Firefighters said unusually hot, dry winds out of the east supercharged blazes, spreading flames from community to community, and then from house to house.

"When it really gets windy these embers are going for miles," said firefighter Andy Cardinal in Eagle Point, north of Medford where the town of around 10,000 was on standby to evacuate.

Flames shoot from a home as the Bear Fire burns through the Berry Creek area of Butte County, Calif., on Wednesday. (Noah Berger/The Associated Press)

Oregon Gov. Kate Brown said up to 40,000 people had evacuated across the state, where 900,000 acres had burned, dwarfing the state's average 500,000 acre full-year total.

"We have never seen this amount of uncontained fire across the state," Brown told a news conference. "We are feeling the acute impacts of climate change."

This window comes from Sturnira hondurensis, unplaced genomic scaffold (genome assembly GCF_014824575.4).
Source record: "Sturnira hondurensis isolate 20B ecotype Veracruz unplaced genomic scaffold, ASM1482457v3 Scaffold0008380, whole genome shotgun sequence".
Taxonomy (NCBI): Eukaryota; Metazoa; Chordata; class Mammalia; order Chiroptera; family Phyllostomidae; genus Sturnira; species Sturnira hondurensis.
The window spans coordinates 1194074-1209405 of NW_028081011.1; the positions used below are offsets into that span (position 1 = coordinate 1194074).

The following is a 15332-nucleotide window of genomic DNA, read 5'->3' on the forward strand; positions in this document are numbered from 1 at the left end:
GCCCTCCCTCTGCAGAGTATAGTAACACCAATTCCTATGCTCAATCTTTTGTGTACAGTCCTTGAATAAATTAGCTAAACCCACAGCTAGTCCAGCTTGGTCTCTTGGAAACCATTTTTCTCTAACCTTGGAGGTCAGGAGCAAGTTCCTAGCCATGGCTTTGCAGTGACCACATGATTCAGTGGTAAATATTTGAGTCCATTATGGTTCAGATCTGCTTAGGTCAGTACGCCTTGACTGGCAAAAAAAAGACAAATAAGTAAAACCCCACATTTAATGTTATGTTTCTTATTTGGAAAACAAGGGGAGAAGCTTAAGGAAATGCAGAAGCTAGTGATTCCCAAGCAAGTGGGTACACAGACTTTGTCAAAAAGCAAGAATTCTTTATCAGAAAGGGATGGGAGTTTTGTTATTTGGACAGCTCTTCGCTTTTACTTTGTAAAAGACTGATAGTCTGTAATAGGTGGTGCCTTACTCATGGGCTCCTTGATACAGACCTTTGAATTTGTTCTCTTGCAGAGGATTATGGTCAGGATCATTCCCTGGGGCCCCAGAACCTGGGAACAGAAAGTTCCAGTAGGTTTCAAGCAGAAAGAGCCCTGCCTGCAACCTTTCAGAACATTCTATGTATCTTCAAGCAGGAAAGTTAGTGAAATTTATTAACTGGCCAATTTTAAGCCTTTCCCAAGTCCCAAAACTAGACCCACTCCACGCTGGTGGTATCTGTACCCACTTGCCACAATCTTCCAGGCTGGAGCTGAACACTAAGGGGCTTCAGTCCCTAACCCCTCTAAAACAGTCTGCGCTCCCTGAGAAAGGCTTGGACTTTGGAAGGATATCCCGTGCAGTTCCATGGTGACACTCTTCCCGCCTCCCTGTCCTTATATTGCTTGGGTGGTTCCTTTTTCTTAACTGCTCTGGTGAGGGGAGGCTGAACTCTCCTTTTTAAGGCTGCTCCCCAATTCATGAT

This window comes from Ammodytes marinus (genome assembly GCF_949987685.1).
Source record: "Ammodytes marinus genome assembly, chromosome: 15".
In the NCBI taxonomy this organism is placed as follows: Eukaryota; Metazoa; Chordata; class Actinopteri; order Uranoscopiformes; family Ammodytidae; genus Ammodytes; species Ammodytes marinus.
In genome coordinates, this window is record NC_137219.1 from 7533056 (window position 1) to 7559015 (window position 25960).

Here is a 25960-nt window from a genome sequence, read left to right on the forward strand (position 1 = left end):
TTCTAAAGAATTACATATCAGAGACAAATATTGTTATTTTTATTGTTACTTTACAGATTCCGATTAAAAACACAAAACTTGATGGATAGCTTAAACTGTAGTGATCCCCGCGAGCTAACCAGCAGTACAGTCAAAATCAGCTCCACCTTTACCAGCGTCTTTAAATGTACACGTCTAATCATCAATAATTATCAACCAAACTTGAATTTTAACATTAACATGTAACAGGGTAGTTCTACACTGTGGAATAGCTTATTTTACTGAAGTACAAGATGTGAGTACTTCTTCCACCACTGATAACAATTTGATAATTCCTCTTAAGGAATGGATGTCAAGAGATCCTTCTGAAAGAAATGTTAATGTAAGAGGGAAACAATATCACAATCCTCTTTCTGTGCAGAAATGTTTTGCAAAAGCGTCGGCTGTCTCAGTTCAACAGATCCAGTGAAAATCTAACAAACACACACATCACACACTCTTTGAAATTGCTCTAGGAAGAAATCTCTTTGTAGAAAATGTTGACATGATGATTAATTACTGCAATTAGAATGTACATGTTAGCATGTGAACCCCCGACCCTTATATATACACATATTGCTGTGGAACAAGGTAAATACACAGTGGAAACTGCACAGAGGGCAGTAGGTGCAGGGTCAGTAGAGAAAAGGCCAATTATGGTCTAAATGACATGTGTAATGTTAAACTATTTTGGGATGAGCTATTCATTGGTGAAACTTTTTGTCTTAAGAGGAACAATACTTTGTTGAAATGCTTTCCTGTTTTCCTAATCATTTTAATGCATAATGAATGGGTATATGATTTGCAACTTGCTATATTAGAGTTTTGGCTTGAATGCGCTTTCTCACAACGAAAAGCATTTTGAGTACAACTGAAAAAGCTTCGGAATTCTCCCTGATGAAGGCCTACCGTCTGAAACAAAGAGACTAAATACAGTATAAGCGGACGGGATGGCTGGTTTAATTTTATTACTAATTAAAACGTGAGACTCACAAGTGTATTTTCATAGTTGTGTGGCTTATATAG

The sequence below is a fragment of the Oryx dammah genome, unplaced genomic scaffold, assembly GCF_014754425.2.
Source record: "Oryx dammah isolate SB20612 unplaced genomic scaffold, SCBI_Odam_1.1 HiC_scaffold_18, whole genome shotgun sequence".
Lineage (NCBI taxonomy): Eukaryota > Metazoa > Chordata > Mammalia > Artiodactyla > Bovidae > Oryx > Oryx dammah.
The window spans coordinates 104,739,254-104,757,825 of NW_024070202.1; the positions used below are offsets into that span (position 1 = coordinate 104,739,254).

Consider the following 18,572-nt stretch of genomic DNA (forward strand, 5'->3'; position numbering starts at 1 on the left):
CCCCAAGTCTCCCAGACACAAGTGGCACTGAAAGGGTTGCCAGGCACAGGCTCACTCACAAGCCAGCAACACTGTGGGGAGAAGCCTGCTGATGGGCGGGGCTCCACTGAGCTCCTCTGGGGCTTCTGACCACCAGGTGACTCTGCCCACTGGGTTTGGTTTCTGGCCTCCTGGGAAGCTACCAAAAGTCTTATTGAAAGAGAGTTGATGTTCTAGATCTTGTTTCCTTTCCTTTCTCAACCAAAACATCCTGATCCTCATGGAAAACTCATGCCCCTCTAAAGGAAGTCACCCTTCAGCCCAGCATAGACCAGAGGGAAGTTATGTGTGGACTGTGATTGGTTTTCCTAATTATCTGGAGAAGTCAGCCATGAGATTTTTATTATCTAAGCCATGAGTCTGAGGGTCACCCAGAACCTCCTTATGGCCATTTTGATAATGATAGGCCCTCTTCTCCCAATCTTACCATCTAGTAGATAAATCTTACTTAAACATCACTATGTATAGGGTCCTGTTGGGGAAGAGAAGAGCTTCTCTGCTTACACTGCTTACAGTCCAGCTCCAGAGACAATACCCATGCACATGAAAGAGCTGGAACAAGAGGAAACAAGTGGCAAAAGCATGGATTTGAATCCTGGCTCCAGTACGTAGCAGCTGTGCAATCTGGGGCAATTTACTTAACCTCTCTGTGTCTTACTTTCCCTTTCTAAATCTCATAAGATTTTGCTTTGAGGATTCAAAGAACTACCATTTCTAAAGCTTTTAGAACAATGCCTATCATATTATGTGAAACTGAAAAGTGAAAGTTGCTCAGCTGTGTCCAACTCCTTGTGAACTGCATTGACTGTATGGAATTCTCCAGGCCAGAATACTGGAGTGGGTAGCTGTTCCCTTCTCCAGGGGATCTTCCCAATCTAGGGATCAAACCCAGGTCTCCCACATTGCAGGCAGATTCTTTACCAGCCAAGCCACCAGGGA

Climate scientists say global warming has contributed to greater extremes in wet and dry seasons, causing vegetation to flourish then dry out, leaving more abundant, volatile fuel for fires.

Firefighters expected two of the state's largest fires, burning around 35 kilometres southeast of downtown Portland, to merge. In nearby Molalla about 10,000 residents were relocated while in Canby, a community of 18,000 around 15 kilometres from central Portland, residents were told to be ready to leave.

California and Washington burning

In California, officials said some 64,000 people were under evacuation orders while crews battled 29 major fires across portions of the most populous U.S. state.

About a third of those evacuees were displaced in Butte County alone, north of the capital Sacramento, where the North Complex wildfire has scorched more than 247,000 acres and destroyed over 2,000 homes and structures.